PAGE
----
Axios Generate

A green lightbulb.

May 23, 2019

Hello readers! In the interest of Smart Brevity and transparency, I'm adding a word count to every newsletter. Today: 1217 words/< 5 min. read.

We're just a couple days past the 1971 release date of the late Marvin Gaye's album "What's Going On," so he'll provide today's intro tune...

1 big thing: The shale boom's market influence

Reproduced from Federal Reserve Bank of Dallas; Chart: Axios Visuals
Reproduced from Federal Reserve Bank of Dallas; Chart: Axios Visuals

The array of producers in the U.S. oil patch is pretty much the opposite of a cartel, but a new report distills a key reason why companies' individual decisions have together become such a powerful market force.

Driving the news: "The emergence of U.S. shale production seems to be playing a large role in anchoring long-term oil prices," notes the Dallas Fed analysis.

  • A big takeaway is that shale now acts as a check on long-term volatility.
  • Shale producers "represent strong forces that should keep long-dated futures prices from rising too high or falling too low," per the report.

Why it matters: The trajectory and range of oil prices is important for many reasons, like: consumer costs at the pump, planning decisions for crude oil buyers, and analyses of future energy demand and emissions.

What they did: The report explores the reduction in the price point for drilling profitable new wells in recent years, called breakeven prices, and their link to oil futures' markets.

  • It looks at breakevens in the Kansas City Fed and Dallas Fed regions, which together include Texas, Oklahoma, New Mexico and other producing areas.

What they found: Shale and other U.S. production can sand down the market's volatile edges over time because pretty small price increases spur a lot of new production, even at modest prices.

Why? Shale wells can be drilled and brought online really fast compared to conventional projects.

  • "[S]hale production means there is a much larger amount of supply that can be called into action given a much smaller price increase than in the past," the report notes.
  • “There’s a significant number of projects that can be called upon in this $50-$60 [per barrel] range,” economist and co-author Kunal Patel tells me.

By the numbers: The average breakeven price in the Dallas Fed region, which includes the surging Permian Basin, has come down 4% over the past year to $50-per-barrel, although there's lots of variation.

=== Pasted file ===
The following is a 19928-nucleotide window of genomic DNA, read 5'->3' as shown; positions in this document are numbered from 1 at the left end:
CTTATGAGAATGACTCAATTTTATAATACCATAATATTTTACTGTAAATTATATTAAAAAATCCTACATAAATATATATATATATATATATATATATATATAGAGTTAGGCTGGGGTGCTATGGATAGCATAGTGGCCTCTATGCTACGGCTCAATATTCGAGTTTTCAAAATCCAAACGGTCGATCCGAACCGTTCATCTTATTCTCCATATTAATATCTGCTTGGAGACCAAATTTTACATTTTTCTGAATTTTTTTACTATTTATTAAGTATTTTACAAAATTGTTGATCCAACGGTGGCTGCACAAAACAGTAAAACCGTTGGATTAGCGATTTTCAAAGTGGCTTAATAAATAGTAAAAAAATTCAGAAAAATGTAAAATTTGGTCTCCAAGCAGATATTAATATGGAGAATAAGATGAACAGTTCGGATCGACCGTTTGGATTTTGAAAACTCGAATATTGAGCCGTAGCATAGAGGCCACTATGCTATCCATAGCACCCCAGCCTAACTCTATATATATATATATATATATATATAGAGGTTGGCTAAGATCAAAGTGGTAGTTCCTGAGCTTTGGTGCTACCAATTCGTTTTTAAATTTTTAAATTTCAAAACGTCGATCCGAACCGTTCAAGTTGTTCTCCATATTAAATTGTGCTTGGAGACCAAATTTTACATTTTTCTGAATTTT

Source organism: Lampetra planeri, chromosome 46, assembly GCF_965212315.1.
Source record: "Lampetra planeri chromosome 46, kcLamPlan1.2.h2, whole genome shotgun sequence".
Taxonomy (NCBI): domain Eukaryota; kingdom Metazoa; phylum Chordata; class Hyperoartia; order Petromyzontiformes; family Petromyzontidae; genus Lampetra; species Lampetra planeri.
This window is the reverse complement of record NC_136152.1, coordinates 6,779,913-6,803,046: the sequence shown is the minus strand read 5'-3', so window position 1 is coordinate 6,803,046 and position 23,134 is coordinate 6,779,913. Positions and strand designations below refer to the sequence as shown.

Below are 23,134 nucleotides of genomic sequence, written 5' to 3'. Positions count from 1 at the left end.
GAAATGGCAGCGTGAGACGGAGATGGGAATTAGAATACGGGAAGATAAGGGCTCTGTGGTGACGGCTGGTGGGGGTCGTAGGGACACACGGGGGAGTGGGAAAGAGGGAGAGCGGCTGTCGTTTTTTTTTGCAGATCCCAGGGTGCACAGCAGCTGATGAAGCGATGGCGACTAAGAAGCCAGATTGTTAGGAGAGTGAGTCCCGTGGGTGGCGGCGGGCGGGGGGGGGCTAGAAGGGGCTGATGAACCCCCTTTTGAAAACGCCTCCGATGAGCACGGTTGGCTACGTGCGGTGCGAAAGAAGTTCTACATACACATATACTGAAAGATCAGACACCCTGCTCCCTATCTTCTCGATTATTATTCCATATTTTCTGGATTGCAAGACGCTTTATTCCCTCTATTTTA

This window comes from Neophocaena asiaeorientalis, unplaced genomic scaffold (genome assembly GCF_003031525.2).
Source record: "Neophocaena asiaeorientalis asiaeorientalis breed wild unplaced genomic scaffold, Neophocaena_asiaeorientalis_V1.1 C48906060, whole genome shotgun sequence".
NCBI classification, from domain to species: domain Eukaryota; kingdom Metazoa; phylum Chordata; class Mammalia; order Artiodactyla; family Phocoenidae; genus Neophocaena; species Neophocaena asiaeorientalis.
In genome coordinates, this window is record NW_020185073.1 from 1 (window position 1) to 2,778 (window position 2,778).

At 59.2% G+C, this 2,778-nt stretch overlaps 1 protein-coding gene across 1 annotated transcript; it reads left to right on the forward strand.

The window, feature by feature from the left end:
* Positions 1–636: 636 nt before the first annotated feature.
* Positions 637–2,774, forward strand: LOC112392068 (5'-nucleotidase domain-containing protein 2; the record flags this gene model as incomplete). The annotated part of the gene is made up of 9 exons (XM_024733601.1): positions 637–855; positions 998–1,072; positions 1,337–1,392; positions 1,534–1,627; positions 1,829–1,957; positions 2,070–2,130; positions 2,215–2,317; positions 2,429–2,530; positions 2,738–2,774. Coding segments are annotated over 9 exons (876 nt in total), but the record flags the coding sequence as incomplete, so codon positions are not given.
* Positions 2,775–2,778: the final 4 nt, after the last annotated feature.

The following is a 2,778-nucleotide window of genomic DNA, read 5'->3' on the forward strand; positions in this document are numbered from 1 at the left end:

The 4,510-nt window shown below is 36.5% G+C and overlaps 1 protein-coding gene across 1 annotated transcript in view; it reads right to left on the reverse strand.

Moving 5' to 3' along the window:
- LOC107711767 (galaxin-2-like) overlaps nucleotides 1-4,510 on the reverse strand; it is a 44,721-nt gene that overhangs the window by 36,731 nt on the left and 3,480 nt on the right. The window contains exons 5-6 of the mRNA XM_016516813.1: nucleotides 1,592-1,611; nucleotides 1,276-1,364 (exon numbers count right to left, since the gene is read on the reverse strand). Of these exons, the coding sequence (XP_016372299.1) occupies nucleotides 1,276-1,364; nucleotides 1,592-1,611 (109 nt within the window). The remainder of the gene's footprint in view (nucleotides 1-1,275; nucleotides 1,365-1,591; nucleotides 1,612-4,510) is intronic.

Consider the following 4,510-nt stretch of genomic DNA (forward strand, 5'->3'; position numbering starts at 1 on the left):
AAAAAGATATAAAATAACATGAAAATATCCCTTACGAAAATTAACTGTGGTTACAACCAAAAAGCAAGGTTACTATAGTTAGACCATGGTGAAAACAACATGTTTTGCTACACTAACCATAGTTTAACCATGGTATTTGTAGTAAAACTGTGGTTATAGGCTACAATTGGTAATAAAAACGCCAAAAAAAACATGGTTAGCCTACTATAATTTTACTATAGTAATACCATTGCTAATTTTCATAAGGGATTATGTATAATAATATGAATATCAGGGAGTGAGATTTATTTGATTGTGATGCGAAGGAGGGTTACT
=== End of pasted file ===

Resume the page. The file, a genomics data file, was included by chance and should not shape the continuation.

• Costs have been falling for offshore and non-shale onshore wells too.

The big picture: The U.S. is now the world's largest oil producer at over 12 million barrels per day, and the shale boom is a big reason why, with roughly a third of that production coming from the Permian Basin alone.

What's next: Look for U.S. shale to keep influencing the market even as OPEC and Russia collaborate on production levels.

  • The International Energy Agency projects that the U.S. will account for the largest share of global production increases over the next 5 years.

2. Report: Coal’s revival is in high tech

Image of a piece of coal against a backdrop of circuits
Illustration: Rebecca Zisser/Axios

A new report commissioned by the DOE recommends promoting coal for use in other, higher tech ways than electricity, Axios' Amy Harder reports.

Why it matters: The report, authored by coal executives, is an implicit acknowledgment that despite President Trump’s so far empty promises to help economically struggling coal plants, coal’s past as America’s dominant power source is no reflection on its future.

The big picture: Coal’s share of the U.S. electricity mix has plummeted from nearly 50% to below 30% in the past decade, fueled by growth in cheap natural gas and tougher regulations.

Where it stands: The report was written by the National Coal Council, a federal advisory committee to Energy Secretary Rick Perry made up of executives across the coal industry.

It finds that coal can be refined into a vast array of products, but the ones with the most growth potential include:

  • Carbon fiber as a lighter and stronger replacement for steel and aluminum in products like cars and wind turbines.